Back Rowe Reviews
Real Time Movie Reviews from the Back Row of a Theater

Life (R)

Directed by: Daniel Espinosa
Starring: Jake Gyllenhaal
March 2017

What follows is the full-length review based on comments that were originally tweeted in Real-time from the back row of a movie theater @BackRoweReviews. Though efforts were made to tease rather than ruin this movie’s memorable lines and moments, some spoilers may exist in the following evaluation. For concerns over objectionable content, please first refer to one of the many parental movie guide websites. Ratings are based on a four star system. Happy reading!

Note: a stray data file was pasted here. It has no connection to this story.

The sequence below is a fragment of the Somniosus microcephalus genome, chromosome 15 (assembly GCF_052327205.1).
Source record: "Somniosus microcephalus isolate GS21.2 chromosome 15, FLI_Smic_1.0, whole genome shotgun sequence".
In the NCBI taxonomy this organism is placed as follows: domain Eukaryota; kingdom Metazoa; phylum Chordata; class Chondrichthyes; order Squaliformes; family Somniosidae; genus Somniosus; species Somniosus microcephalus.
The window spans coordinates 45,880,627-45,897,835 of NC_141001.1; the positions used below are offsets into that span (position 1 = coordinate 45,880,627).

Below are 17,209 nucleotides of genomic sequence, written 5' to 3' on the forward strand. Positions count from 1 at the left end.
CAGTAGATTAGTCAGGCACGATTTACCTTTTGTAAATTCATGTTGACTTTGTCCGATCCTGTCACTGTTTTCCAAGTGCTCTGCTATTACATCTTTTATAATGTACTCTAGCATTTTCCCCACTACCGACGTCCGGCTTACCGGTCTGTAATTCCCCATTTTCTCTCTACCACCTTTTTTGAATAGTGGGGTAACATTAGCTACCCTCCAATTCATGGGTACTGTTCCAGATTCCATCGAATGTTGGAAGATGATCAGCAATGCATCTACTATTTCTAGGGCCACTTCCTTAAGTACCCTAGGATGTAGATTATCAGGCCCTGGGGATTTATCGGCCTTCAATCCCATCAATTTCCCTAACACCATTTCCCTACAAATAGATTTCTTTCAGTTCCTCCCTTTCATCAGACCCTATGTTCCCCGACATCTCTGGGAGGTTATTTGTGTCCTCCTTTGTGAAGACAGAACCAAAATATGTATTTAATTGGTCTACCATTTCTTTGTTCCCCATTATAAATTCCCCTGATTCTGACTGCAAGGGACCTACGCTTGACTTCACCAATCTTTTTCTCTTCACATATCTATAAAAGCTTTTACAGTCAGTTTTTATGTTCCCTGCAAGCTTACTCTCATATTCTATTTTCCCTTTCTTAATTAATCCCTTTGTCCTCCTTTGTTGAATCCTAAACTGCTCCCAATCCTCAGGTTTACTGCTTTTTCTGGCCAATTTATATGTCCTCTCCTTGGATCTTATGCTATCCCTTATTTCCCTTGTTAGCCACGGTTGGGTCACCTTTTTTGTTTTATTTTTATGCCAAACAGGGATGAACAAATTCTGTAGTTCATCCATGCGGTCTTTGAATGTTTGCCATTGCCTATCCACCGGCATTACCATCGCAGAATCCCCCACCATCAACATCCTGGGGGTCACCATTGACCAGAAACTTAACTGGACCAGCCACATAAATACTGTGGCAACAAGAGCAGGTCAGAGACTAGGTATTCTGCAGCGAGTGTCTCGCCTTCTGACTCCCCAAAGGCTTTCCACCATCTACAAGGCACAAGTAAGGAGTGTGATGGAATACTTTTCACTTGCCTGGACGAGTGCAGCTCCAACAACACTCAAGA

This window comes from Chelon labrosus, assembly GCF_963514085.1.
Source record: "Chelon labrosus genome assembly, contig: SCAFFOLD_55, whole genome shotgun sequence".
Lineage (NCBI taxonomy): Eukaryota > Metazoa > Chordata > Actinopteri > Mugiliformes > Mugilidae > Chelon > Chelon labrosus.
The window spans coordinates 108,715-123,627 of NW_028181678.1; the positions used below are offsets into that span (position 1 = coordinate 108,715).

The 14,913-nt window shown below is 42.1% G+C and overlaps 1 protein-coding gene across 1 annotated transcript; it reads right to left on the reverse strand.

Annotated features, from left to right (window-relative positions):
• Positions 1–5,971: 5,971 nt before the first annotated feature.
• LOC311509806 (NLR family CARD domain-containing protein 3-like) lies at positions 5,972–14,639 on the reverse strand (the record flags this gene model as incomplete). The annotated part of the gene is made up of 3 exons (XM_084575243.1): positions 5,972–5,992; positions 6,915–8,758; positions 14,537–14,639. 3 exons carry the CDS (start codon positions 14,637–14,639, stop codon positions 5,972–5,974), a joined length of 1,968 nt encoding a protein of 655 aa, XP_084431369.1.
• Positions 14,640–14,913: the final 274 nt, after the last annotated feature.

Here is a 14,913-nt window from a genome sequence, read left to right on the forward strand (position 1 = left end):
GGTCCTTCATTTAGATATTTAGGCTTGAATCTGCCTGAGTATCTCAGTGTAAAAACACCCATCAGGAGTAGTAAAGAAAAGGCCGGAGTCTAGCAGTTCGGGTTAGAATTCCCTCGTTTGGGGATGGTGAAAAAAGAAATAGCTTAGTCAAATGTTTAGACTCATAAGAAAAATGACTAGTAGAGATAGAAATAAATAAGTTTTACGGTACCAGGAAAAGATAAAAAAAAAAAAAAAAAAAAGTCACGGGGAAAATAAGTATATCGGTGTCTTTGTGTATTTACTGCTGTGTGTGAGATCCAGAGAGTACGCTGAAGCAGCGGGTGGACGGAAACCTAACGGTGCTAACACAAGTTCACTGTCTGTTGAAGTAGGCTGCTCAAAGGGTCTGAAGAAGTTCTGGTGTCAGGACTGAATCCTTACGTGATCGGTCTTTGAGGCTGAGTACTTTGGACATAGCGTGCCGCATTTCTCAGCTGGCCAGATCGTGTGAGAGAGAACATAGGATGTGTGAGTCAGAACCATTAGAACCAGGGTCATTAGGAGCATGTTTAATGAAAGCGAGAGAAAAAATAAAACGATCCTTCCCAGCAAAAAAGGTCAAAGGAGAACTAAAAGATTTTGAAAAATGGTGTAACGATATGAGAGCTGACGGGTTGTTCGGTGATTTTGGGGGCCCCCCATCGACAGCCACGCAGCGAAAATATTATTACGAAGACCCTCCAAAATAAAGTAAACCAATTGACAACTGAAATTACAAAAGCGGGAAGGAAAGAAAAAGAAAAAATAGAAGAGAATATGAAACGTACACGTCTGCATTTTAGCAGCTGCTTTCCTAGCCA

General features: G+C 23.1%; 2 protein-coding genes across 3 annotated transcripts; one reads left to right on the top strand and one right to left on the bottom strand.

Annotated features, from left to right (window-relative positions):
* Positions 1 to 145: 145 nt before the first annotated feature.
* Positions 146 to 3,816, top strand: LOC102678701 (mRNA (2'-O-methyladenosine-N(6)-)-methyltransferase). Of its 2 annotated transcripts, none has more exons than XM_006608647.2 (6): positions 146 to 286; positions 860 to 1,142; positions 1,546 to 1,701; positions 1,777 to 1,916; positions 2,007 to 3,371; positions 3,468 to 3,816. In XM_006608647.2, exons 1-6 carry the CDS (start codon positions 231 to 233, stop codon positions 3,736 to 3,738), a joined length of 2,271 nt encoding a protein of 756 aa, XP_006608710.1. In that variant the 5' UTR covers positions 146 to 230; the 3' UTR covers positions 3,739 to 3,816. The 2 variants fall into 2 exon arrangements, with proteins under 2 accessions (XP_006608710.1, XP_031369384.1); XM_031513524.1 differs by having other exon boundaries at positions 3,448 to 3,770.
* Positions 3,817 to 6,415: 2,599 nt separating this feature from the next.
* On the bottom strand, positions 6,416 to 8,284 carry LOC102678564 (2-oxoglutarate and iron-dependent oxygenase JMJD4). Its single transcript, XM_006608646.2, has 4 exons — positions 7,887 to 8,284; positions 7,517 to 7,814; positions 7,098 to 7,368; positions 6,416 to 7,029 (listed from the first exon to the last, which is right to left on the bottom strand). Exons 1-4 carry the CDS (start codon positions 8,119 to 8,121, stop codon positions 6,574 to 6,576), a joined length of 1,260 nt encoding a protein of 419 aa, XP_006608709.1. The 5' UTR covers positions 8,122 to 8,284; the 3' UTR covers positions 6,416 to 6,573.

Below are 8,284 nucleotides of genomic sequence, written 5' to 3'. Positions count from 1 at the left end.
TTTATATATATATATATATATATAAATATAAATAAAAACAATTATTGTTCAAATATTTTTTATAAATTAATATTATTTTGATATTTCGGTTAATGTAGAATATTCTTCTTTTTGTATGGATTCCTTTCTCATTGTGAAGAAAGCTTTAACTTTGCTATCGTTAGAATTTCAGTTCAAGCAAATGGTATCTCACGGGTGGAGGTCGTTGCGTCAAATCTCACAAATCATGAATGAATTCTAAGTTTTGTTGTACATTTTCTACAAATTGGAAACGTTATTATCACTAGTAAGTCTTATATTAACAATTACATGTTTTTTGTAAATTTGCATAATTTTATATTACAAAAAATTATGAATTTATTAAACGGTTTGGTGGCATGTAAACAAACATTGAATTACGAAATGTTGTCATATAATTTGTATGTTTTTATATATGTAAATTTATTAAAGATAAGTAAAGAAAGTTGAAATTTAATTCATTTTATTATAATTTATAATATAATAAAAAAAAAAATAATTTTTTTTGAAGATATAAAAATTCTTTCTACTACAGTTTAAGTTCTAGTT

It’s very tempting to call Life a cheap knockoff of Alien and just leave it at that. Actually, Life pilfers from other sci-fi movies too, like the recent Passengers. Both films open with a meteor shower wreaking havoc on a spaceship and end with one male and one female survivor who must save that ship and humanity as we know it. Granted, what lies between those narrative bookends is divergent to the extreme. The Alien comparison is more apropos since the bulk of Life’s story deals with a too strong, too fast and too smart creature that slinks about the ship picking off one cardboard character at a time. Like so many sci-fi and horror creature features these days, there’s no emotional impact when characters die because we have no personal connection to them—a failure on the part of the writers to customize personality traits and construct compelling back stories. But character development isn’t the only area of the movie where screenwriters Rhett Reese and Paul Wernick were derelict. Plot holes large enough to fly a Soyuz spacecraft through bedevil a story that already has problems with pitch and yaw thanks to its derivative storyline and plot contrivances. These contrivances, designed to keep the thrills coming at a rapid pace, are so daft they make you want to throw your bucket of popcorn at the movie screen. Chief among these inanities is the poorly designed exhaust manifolds (or some other such technobabble) on the ship’s thrusters. The creature will enter the ship unless the crew engages the thrusters to flush it out of the engines, but commencing a burn will put the ship on a collision course with Earth’s atmosphere. So the lesser of two evils is to let the creature back into the ship where they hope to kill it, despite the fact that they didn’t even come close to doing so earlier. Utter tripe! The creature design and FX that brought it to life are absolutely spectacular. As such, the creature’s greatest flaw doesn’t come from the drawing board but from the script. Rhett and Wernick, along with director Daniel Espinosa, made the creature too indestructible. The fact that a Martian creature can thrive in an oxygen environment is dubious from the start, but when that squid-like blob can outsmart humans at every turn…on their own turf? C’mon! At the very least, you’d expect the stellar cast to be able to pull the story out of its tailspin, but due to the poorly drawn characterizations, such is not the case. The fact that Ryan Reynolds’ wise-cracking character (a slightly toned down version of the titular antihero in Deadpool) can never keep his mouth shut is ultimately his undoing. Jake Gyllenhaal and Rebecca Ferguson make the most of what they’re given, which isn’t much aside from running and shouting. One of the only things the film gets right is that the black guy (Ariyon Bakare) isn’t the first character to die. However, this one eschewed stereotype doesn’t make up for the virtual procession of tired thriller tropes employed by the movie. Well, there you have it—this is Life or something like it. Actually, due to its hunter/hunted plot, this movie should’ve been called Death. Unless you’re pulling for the Martian creature, in which case the current title works just fine.